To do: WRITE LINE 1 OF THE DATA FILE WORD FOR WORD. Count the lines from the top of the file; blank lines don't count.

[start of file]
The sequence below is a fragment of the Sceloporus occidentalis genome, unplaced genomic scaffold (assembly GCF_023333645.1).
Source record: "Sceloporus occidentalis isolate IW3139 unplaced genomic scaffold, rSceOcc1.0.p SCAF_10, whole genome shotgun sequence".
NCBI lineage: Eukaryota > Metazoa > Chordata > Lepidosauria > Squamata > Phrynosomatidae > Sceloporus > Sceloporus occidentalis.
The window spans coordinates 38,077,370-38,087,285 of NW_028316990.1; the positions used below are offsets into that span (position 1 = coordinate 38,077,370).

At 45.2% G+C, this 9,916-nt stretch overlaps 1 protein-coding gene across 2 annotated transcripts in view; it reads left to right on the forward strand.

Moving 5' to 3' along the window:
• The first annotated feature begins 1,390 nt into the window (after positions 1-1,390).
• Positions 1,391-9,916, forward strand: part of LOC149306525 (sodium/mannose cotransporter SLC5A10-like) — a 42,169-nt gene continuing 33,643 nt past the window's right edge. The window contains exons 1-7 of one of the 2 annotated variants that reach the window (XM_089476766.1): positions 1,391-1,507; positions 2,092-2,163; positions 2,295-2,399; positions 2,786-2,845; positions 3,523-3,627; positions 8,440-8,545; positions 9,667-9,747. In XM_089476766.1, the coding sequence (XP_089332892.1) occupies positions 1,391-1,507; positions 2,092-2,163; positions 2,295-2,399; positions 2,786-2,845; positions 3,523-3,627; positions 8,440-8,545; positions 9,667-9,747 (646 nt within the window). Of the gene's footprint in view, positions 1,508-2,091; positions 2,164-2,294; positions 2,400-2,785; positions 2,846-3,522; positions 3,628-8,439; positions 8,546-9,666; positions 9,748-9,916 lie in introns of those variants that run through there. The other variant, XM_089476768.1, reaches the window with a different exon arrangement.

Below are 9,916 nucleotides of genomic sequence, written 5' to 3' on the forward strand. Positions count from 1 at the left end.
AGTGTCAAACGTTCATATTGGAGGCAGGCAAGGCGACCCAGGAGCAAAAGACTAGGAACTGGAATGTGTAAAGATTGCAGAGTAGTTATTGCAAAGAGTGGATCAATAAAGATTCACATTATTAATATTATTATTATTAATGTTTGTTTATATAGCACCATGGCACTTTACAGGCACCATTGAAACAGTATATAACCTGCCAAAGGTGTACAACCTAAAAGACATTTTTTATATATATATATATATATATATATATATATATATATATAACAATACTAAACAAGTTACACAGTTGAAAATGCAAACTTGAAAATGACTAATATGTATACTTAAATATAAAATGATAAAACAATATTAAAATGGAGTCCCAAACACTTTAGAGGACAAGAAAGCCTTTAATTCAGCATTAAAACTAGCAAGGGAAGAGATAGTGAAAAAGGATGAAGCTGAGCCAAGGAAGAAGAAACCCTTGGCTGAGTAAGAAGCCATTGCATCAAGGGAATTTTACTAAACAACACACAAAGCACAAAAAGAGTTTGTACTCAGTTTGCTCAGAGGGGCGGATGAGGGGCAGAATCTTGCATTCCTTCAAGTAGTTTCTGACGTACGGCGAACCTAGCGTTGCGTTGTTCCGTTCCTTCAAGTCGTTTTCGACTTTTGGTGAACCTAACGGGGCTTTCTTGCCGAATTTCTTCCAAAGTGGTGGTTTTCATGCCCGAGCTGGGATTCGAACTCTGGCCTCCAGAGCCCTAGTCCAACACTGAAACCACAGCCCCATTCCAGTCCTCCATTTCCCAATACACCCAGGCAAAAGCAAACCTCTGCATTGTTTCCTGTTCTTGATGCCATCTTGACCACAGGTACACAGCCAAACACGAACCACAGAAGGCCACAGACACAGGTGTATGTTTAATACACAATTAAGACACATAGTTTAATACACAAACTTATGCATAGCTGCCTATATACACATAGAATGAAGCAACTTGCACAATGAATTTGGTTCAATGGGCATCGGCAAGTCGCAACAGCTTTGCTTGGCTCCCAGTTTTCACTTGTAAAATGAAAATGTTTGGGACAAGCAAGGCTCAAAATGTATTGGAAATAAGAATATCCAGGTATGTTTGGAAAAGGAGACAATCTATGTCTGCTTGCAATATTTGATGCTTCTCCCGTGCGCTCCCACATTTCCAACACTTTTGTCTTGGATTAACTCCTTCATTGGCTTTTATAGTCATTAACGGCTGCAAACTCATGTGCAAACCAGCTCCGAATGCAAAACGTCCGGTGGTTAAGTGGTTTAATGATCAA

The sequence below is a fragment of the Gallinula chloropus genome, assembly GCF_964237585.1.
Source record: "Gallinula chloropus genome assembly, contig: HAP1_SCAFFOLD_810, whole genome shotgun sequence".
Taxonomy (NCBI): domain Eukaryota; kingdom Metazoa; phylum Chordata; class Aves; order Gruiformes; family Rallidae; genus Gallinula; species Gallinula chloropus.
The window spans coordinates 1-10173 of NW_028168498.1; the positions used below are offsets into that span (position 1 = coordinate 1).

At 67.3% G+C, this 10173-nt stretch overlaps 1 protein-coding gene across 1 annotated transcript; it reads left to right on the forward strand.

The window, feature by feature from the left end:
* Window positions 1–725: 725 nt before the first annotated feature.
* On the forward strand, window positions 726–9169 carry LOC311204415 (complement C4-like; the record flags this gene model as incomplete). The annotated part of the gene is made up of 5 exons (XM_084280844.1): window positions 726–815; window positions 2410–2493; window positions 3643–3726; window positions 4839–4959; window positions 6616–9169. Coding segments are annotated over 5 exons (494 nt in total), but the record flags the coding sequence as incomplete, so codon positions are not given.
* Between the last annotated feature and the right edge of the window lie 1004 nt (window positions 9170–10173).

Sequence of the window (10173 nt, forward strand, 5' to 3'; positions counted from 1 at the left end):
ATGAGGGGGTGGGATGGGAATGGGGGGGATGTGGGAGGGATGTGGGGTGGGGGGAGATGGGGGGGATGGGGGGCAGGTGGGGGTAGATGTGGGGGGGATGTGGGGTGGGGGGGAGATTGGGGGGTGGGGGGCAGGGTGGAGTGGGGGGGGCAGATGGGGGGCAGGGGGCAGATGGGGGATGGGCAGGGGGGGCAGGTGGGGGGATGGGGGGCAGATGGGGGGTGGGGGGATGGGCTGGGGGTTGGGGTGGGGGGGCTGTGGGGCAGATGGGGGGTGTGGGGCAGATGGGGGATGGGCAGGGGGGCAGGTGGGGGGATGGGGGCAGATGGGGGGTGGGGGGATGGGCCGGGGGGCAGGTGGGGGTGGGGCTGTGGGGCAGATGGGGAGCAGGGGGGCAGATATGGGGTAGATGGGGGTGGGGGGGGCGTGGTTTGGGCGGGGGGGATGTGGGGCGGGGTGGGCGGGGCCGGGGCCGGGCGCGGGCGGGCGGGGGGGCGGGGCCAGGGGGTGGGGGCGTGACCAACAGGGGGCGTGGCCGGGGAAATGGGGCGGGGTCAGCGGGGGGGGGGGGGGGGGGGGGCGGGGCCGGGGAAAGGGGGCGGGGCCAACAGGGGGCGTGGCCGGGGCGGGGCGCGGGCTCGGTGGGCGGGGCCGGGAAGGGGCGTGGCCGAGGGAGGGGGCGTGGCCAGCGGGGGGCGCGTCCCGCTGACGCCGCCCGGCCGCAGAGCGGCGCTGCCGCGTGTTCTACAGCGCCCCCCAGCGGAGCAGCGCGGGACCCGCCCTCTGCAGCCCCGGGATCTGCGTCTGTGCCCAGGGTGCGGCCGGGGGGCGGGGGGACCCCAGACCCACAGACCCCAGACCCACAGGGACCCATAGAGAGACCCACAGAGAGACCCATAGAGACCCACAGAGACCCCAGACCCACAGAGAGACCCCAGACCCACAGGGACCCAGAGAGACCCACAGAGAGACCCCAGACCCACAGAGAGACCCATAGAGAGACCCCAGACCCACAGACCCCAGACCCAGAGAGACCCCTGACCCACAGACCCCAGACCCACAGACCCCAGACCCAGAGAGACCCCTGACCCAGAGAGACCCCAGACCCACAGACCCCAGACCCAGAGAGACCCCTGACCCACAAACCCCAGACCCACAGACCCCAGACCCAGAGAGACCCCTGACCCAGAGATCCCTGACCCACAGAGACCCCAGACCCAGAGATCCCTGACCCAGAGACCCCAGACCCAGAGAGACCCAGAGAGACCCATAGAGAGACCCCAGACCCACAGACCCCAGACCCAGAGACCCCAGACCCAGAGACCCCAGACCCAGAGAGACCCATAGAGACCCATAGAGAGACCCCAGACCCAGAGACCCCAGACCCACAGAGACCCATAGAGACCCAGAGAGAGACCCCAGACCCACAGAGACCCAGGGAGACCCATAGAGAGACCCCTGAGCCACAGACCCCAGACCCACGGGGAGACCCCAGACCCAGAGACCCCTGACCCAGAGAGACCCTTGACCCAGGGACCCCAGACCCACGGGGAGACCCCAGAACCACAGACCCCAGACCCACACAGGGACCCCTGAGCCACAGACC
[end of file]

The sequence below is a fragment of the Sceloporus occidentalis genome, unplaced genomic scaffold (assembly GCF_023333645.1).